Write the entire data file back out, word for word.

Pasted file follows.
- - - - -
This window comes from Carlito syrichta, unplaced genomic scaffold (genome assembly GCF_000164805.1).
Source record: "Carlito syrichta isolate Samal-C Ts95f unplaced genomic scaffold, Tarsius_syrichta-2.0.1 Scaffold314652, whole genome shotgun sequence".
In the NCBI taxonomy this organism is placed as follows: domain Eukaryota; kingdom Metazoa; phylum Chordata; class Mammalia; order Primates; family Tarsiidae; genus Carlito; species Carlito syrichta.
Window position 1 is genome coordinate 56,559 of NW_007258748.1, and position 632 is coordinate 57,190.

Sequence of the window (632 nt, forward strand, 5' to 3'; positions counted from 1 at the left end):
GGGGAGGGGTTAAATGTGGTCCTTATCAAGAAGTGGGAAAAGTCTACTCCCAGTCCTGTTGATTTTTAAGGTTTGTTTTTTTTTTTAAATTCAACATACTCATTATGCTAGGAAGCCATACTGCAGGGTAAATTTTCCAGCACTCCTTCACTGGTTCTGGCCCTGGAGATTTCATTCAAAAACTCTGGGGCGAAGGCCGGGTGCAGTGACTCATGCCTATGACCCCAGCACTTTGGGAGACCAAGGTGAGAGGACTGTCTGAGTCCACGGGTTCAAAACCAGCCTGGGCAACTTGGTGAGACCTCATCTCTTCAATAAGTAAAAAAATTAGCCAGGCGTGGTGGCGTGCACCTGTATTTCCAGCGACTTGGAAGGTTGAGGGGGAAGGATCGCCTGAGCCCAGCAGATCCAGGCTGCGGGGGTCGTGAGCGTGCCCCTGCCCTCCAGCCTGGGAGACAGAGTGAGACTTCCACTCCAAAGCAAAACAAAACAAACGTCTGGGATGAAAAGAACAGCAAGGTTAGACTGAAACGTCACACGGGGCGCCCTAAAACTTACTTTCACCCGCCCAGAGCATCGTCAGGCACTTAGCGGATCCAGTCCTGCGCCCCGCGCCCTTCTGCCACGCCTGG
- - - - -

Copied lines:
This window comes from Carlito syrichta, unplaced genomic scaffold (genome assembly GCF_000164805.1).
Source record: "Carlito syrichta isolate Samal-C Ts95f unplaced genomic scaffold, Tarsius_syrichta-2.0.1 Scaffold314652, whole genome shotgun sequence".
In the NCBI taxonomy this organism is placed as follows: domain Eukaryota; kingdom Metazoa; phylum Chordata; class Mammalia; order Primates; family Tarsiidae; genus Carlito; species Carlito syrichta.
Window position 1 is genome coordinate 56,559 of NW_007258748.1, and position 632 is coordinate 57,190.

Sequence of the window (632 nt, forward strand, 5' to 3'; positions counted from 1 at the left end):
GGGGAGGGGTTAAATGTGGTCCTTATCAAGAAGTGGGAAAAGTCTACTCCCAGTCCTGTTGATTTTTAAGGTTTGTTTTTTTTTTTAAATTCAACATACTCATTATGCTAGGAAGCCATACTGCAGGGTAAATTTTCCAGCACTCCTTCACTGGTTCTGGCCCTGGAGATTTCATTCAAAAACTCTGGGGCGAAGGCCGGGTGCAGTGACTCATGCCTATGACCCCAGCACTTTGGGAGACCAAGGTGAGAGGACTGTCTGAGTCCACGGGTTCAAAACCAGCCTGGGCAACTTGGTGAGACCTCATCTCTTCAATAAGTAAAAAAATTAGCCAGGCGTGGTGGCGTGCACCTGTATTTCCAGCGACTTGGAAGGTTGAGGGGGAAGGATCGCCTGAGCCCAGCAGATCCAGGCTGCGGGGGTCGTGAGCGTGCCCCTGCCCTCCAGCCTGGGAGACAGAGTGAGACTTCCACTCCAAAGCAAAACAAAACAAACGTCTGGGATGAAAAGAACAGCAAGGTTAGACTGAAACGTCACACGGGGCGCCCTAAAACTTACTTTCACCCGCCCAGAGCATCGTCAGGCACTTAGCGGATCCAGTCCTGCGCCCCGCGCCCTTCTGCCACGCCTGG